1981: A New Wave
As the eighties progress, new wave continues to find a place in the collection and perhaps typifies the most accessible and popular sounding records of the time in the collection. By the early eighties, what once was a more direct response to the punk of the seventies, was well on it’s way to the synth-pop that would come to dominate popular rock music in the decade. While we will not find the popular groups in the WNUR collection, we do see many groups like the Leeds group Delta 5 who find themselves between the more gritty post-punk of the mid-seventies and the polished and produced new wave rock of the mid-eighties. Here you can hear the track “Make Up,” reminiscent of New York bands like Television. However the differences between the sounds of the two band are distinct and important, most importantly the high production value horn section and the phaser effects on the drums. In the bridge new wave music like this record, we can continue to see the lasting pop sensibilities of WNUR music directors.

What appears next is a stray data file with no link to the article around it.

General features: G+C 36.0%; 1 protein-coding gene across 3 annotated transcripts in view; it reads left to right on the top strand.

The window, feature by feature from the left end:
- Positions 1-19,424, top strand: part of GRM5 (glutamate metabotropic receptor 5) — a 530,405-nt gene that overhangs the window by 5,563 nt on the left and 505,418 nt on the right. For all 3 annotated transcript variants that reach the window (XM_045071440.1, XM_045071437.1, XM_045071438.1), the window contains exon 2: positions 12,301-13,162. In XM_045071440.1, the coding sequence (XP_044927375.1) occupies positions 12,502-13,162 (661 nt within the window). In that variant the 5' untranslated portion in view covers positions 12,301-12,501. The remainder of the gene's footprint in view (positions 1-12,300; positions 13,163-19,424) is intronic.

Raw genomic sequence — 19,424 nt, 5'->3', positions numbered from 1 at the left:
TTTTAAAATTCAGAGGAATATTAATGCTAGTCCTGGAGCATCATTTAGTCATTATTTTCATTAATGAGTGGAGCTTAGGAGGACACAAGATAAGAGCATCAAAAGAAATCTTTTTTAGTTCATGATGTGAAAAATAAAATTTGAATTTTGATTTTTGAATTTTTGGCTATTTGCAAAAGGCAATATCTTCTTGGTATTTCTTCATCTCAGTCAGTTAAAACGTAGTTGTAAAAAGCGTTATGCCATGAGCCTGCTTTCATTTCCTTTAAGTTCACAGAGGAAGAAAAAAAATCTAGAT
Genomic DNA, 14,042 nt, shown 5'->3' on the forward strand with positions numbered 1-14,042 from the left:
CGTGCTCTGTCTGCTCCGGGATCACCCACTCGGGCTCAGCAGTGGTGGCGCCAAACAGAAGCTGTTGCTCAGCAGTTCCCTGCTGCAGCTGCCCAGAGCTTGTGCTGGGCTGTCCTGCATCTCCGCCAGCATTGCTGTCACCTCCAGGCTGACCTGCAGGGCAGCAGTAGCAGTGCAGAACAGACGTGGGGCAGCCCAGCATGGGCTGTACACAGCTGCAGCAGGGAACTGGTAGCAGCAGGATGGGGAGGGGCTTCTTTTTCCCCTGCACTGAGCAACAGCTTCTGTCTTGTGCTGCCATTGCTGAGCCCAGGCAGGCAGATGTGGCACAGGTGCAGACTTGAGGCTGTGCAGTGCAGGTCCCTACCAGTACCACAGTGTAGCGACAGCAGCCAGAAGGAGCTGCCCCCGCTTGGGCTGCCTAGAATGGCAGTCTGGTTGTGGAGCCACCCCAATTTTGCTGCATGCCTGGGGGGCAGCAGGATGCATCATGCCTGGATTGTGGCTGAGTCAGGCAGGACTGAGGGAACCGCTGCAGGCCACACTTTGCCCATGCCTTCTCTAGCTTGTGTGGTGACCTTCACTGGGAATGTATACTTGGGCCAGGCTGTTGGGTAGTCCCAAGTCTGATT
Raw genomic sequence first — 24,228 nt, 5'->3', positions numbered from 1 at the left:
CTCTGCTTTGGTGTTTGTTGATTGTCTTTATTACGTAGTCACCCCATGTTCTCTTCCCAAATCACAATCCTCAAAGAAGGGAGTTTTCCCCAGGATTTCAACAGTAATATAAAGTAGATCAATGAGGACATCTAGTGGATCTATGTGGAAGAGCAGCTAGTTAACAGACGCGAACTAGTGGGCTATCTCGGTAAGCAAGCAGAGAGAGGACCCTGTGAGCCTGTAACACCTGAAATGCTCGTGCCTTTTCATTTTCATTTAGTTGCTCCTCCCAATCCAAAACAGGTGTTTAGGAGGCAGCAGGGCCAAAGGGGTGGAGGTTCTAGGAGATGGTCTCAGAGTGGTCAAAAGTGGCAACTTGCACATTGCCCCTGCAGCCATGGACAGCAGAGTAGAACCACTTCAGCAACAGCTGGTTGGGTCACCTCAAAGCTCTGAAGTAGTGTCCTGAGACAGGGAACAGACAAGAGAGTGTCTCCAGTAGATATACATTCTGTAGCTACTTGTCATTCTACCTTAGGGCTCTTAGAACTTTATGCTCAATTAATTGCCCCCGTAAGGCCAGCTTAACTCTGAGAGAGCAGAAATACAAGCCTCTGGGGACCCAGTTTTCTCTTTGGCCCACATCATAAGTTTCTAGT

As a polar example, and a showcase of the other more experimental directions new wave rock music was moving, we have the Düsseldorf based Deutsch Amerikanische Freundschaft. D.A.F. was an incredibly influential and relatively unknown group to many U.S. audiences. Like the Branca disc, the mere fact that WNUR has this record signifies the relationships music directors had forged with underground networks of distributors early in the eighties. Beyond the historical importance of the record, Der Mussolini also represents the wide weeping subgenre interest at WNUR, and particularly the commitment rock show continues to show toward more experimental electronic music throughout the eighties and nineties, amid the more guitar-driven indie rock movements going on in America. This fascination continues to this day on the rock show and raises an interesting question of what really falls under the rock music umbrella and the kind of power WNUR had in sculpting those genre distinctions and classifiers. While a track like “Der Mussolini” holds enough resemblance to other post-punk in vocal style and musical delivery to sit comfortably with other contemporaries like Suicide in the rock canon, the track is only a few sonic steps from dance music and sits at the interesting crossroad of both.